Trump's budget includes $9.2B cut to Ed Dept

Dive Brief:

  • The FY18 budget released by the Trump administration Thursday proposes a $9.2 billion cut to the U.S. Department of Education, which, at 13.5%, is one of the steepest the agency has ever seen, according to The Washington Post. 
  • In addition to the cuts, the budget would shift $1.4 billion to promote school choice through the expansion of charter schools, private school vouchers and other alternative school models. 
  • The budget also includes a request for an additional $1 billion for the Title I program, which is used to strengthen schools serving high numbers of low-income and minority children.

Dive Insight:

The request to expand school choice in the FY2018 budget should come as a surprise to no one. As a candidate, President Trump promised a $20 billion investment in school choice, and both Vice President Mike Pence and Education Secretary Betsy DeVos have a history of supporting the expansion of charter schools and private school vouchers.

The idea of funding following students is one many public education advocates feel would decimate the nation's public schools, many of which are already struggling. But proponents of such a model argue it forces schools to step up and make improvements in the quality of education provided to make their schools more attractive options for all students — a scenario in which, seemingly, everybody wins. 

Perhaps the biggest surprise of the budget proposal is the expansion of the Title I program, which would seem to back up DeVos' day one rhetoric about ensuring support for all students, particularly those who are most vulnerable. With the intent to allow these funds to travel with students as well, the administration may be looking to offset the $2.4 billion cuts to teacher training programs and $1.2 billion cuts to after-school and summer enrichment programs.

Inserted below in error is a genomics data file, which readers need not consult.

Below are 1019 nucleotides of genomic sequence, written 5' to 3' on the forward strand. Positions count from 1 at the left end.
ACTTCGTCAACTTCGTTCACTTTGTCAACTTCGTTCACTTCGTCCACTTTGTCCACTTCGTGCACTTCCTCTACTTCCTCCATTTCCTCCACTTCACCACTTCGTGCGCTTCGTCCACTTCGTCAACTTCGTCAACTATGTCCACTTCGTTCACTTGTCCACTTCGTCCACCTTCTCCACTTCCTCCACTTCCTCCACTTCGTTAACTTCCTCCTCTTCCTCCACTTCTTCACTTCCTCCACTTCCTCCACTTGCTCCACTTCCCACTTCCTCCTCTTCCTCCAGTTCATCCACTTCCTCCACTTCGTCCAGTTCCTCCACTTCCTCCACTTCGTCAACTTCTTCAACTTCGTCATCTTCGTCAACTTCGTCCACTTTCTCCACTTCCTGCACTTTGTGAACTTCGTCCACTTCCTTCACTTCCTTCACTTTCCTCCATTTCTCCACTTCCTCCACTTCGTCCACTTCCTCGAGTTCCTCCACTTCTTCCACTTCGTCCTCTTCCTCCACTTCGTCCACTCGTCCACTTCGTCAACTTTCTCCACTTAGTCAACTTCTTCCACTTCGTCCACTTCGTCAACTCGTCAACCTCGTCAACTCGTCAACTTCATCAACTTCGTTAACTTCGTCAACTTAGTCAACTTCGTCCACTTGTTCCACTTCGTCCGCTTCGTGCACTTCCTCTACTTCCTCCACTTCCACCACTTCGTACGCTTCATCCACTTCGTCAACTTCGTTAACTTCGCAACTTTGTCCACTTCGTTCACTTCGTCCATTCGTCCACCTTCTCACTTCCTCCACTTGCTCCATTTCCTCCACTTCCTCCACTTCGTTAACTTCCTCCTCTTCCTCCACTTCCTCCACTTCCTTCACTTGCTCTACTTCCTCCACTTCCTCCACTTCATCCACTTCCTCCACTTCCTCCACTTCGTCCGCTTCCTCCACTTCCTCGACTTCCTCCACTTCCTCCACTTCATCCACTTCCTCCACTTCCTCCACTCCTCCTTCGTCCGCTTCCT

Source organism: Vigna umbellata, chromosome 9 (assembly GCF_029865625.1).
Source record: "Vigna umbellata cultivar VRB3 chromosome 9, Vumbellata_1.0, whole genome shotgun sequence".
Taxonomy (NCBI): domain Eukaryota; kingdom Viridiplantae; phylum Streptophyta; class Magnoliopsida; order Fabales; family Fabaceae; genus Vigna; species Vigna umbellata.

Under the traditional funding model, such cuts would disproportionately impact these same students, who often see the highest teacher attrition rates, greatest impact of underqualified teachers, and who often have the least access to cost-prohibitive after-school and summer programs. The administration argues in the budget proposal that the $2.4 billion Supporting Effective Instruction State Grants Program is "poorly targeted and spread thinly across thousands of districts with scant evidence of impact."

Also untouched is a $13 billion program to support students with disabilities, another subgroup many fear will suffer under the present administration.

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Filed Under: K12 Policy & Regulation